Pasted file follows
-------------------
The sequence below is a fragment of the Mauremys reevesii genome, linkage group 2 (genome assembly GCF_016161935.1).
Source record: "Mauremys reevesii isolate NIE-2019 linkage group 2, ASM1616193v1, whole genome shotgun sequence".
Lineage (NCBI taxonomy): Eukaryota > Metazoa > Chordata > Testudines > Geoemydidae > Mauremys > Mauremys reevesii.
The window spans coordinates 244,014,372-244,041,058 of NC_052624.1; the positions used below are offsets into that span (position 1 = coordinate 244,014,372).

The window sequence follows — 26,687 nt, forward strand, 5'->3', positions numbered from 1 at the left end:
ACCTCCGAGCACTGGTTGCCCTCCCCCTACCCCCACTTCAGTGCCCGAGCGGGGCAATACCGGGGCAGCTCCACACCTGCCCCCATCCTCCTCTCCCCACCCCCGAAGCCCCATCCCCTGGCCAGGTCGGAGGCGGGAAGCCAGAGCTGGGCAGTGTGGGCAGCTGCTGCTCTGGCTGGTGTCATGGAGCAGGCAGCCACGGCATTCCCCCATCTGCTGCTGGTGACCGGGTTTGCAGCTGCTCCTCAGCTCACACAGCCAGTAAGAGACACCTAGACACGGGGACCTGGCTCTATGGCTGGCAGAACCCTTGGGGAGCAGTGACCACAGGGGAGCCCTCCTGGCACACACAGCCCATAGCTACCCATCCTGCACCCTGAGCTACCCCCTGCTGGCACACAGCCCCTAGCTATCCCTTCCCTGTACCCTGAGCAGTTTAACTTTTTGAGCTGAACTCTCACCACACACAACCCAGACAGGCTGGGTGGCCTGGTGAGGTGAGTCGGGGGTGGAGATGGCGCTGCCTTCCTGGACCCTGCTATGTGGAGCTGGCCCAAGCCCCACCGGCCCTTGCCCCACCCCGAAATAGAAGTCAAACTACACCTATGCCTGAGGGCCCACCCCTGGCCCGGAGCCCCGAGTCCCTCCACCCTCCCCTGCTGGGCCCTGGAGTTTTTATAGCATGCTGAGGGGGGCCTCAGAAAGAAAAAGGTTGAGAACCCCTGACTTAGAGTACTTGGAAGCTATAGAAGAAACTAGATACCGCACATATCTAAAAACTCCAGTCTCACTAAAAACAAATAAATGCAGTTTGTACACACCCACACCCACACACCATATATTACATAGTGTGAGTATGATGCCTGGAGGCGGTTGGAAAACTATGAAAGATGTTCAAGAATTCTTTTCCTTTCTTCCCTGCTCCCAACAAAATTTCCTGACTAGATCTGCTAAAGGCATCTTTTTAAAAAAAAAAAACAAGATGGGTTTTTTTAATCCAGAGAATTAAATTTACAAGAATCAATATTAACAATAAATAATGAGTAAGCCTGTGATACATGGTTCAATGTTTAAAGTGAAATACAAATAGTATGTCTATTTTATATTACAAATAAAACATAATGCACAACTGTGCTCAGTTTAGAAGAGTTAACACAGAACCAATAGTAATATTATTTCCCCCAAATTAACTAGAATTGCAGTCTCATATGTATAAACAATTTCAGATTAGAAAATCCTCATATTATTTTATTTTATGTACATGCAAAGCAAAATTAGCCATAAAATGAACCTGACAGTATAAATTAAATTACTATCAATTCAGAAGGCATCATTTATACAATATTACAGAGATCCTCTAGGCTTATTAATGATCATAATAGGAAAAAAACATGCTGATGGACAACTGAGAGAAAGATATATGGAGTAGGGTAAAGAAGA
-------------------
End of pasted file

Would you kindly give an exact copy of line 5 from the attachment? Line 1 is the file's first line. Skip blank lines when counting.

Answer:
The window sequence follows — 26,687 nt, forward strand, 5'->3', positions numbered from 1 at the left end: